Shieldwall did not disappoint - in fact the opposite. And Huzzah for more about Edmund Ironside - what a fantastic King he would have made. I admire and respect that guy - he deserves his own book!

There were some things I didn't agree with - but all history is a matter of interpretation and opinion. We all have our own views and argue like mad over which one of us is right. At the end of the day, though, this is a novel written for entertainment, it is not meant to be a history book.... so its a damn fine read!

(I'm now anxious to see what the author does with 1066..... no Norman propaganda I hope? Duke William had no right to the English throne....)
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on 30 November 2013
Brings to life the (deliberately?) forgotten and neglected period of English history. Genuinely heroic figures and real villains who modern school children know nothing about are brought to life.
I can't help but wonder if J RR Tolkien's 'Wormtongue' character was really based on Eadric Streona... it's just such a perfect fit!

The writing style gives the reader a feel for the times - the prose is excellent.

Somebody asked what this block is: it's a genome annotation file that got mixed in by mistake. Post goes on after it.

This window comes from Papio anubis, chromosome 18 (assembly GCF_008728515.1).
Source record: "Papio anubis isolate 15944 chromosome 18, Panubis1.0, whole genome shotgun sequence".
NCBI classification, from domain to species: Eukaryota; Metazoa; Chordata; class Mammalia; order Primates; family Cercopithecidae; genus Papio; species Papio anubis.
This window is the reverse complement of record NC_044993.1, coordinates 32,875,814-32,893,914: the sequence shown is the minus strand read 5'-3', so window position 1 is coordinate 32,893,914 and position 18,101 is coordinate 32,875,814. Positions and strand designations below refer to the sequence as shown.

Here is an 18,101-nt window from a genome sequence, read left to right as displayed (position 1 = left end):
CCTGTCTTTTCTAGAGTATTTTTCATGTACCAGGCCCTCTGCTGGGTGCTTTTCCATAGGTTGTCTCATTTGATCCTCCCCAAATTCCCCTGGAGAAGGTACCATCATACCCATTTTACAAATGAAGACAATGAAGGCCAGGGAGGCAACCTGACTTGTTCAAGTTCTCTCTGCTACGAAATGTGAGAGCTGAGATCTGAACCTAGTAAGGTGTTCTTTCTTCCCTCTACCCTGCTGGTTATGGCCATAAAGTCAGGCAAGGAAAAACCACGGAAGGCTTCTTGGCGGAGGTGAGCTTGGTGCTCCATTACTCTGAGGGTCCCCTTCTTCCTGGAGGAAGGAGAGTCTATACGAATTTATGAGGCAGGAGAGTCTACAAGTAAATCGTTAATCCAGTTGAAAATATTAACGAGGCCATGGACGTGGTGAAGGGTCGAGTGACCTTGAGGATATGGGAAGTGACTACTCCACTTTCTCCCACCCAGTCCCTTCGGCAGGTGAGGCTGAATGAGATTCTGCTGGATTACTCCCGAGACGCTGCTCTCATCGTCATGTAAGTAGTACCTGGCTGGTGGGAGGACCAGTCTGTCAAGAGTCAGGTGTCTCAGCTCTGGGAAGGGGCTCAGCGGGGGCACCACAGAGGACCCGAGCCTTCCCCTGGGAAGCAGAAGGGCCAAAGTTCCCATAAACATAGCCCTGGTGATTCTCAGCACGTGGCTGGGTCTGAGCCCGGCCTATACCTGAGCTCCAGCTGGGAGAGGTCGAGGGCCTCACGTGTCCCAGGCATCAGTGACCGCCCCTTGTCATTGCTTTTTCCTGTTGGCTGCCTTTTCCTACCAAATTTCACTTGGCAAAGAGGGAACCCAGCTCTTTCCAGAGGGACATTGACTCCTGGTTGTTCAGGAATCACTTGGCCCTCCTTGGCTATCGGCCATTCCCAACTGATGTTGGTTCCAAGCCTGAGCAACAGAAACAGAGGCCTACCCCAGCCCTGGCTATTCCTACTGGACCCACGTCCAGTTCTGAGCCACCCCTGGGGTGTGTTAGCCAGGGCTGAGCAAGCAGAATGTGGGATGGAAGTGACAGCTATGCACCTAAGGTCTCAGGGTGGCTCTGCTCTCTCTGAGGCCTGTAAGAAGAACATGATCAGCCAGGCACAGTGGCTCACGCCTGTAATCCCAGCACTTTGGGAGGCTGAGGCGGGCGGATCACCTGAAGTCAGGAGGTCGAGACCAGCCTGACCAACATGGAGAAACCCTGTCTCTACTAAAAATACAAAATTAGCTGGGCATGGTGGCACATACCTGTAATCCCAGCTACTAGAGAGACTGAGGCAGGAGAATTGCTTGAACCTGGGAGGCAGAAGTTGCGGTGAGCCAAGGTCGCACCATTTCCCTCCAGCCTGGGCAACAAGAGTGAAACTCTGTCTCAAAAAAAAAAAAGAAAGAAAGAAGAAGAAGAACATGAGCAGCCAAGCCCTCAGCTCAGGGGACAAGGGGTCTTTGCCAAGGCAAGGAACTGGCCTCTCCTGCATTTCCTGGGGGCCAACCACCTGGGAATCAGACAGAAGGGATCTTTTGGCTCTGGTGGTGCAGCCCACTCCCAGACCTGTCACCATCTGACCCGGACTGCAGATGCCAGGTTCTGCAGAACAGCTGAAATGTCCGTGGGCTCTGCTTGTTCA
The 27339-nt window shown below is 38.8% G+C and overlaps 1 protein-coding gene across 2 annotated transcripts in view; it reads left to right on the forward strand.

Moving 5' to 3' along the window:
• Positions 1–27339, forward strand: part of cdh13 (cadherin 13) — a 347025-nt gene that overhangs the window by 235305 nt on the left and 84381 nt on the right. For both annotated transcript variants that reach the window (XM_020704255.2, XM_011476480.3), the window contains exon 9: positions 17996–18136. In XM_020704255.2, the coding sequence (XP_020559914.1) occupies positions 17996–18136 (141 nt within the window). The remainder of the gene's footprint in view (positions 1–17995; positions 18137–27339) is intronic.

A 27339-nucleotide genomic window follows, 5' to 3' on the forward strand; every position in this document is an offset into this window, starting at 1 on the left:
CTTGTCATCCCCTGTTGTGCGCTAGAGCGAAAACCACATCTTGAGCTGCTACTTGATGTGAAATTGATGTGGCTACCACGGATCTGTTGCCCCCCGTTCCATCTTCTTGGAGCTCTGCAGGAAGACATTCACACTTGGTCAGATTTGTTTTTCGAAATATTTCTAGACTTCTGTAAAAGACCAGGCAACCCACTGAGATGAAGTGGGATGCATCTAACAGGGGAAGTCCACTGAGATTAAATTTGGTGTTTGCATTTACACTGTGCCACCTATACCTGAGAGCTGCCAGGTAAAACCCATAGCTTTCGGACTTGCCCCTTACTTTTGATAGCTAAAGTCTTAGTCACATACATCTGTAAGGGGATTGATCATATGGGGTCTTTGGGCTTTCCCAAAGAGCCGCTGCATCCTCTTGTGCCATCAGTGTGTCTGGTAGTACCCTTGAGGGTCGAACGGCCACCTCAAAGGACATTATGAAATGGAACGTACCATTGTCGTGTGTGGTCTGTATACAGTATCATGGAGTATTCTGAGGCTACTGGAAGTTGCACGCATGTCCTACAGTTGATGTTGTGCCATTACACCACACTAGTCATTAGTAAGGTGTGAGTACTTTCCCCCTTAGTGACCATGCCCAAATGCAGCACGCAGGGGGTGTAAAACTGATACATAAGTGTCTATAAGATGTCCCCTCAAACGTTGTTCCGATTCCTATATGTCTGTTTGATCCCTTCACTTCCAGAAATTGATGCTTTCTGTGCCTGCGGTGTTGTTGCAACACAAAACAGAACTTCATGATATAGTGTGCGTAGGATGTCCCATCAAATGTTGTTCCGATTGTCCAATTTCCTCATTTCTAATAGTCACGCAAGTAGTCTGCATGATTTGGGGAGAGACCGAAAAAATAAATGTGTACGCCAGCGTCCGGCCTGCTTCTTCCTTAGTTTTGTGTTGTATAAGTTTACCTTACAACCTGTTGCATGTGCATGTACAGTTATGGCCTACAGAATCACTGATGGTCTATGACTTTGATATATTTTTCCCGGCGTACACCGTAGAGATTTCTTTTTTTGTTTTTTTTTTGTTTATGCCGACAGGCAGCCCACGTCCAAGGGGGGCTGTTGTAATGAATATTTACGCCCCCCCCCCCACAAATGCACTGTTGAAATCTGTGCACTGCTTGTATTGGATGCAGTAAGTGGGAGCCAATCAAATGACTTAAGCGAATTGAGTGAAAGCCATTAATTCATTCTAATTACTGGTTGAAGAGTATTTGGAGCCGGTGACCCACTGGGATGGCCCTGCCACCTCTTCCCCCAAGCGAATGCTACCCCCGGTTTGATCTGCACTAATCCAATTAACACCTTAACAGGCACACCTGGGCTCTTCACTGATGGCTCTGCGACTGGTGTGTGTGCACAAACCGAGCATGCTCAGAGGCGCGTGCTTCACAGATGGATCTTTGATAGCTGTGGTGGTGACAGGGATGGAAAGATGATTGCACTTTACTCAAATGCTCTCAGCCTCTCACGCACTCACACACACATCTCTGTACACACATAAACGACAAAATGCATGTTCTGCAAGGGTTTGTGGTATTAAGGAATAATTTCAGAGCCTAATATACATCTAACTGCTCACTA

It is also an exciting story written around real events which shaped English history to the extent that ultimately English society was ultimately be destroyed by a few thousand ruthless pirates and mercenaries from Normandy, some of whose descendents remain influential figures in the modern British establishment
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on 10 March 2013
What's best about this book is the mood and climate of the times, captured by the author. It seems obvious to compare "Shieldwall" to the acclaimed Saxon Chronicles by Bernard Cornwell, and of course the latter is superior, regarding the plot, the characters, the writing style. However, all credit to Justin Hill for selecting the period before Hastings and describe the struggles of the English against the persistant Danish invaders. I could mention some frustrating and weaker parts to this book. But no, it is definitely a great read for the historical fiction collector and I eagerly await the next part.